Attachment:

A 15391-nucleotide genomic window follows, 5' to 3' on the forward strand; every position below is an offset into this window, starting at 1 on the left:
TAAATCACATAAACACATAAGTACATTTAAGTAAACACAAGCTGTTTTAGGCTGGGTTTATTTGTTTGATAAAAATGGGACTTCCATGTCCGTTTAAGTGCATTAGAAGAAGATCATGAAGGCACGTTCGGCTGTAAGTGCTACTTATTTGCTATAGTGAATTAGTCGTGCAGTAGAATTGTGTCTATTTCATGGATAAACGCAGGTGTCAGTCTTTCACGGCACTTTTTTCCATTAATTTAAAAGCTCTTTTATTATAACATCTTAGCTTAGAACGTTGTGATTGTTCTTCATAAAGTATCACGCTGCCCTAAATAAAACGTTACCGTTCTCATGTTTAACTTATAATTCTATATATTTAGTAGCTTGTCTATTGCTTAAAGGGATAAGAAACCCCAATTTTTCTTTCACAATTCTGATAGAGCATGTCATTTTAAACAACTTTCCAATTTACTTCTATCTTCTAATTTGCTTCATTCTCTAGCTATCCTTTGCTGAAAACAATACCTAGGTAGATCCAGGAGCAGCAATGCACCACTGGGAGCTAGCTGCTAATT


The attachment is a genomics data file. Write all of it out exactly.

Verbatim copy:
A 15391-nucleotide genomic window follows, 5' to 3' on the forward strand; every position below is an offset into this window, starting at 1 on the left:
TAAATCACATAAACACATAAGTACATTTAAGTAAACACAAGCTGTTTTAGGCTGGGTTTATTTGTTTGATAAAAATGGGACTTCCATGTCCGTTTAAGTGCATTAGAAGAAGATCATGAAGGCACGTTCGGCTGTAAGTGCTACTTATTTGCTATAGTGAATTAGTCGTGCAGTAGAATTGTGTCTATTTCATGGATAAACGCAGGTGTCAGTCTTTCACGGCACTTTTTTCCATTAATTTAAAAGCTCTTTTATTATAACATCTTAGCTTAGAACGTTGTGATTGTTCTTCATAAAGTATCACGCTGCCCTAAATAAAACGTTACCGTTCTCATGTTTAACTTATAATTCTATATATTTAGTAGCTTGTCTATTGCTTAAAGGGATAAGAAACCCCAATTTTTCTTTCACAATTCTGATAGAGCATGTCATTTTAAACAACTTTCCAATTTACTTCTATCTTCTAATTTGCTTCATTCTCTAGCTATCCTTTGCTGAAAACAATACCTAGGTAGATCCAGGAGCAGCAATGCACCACTGGGAGCTAGCTGCTAATT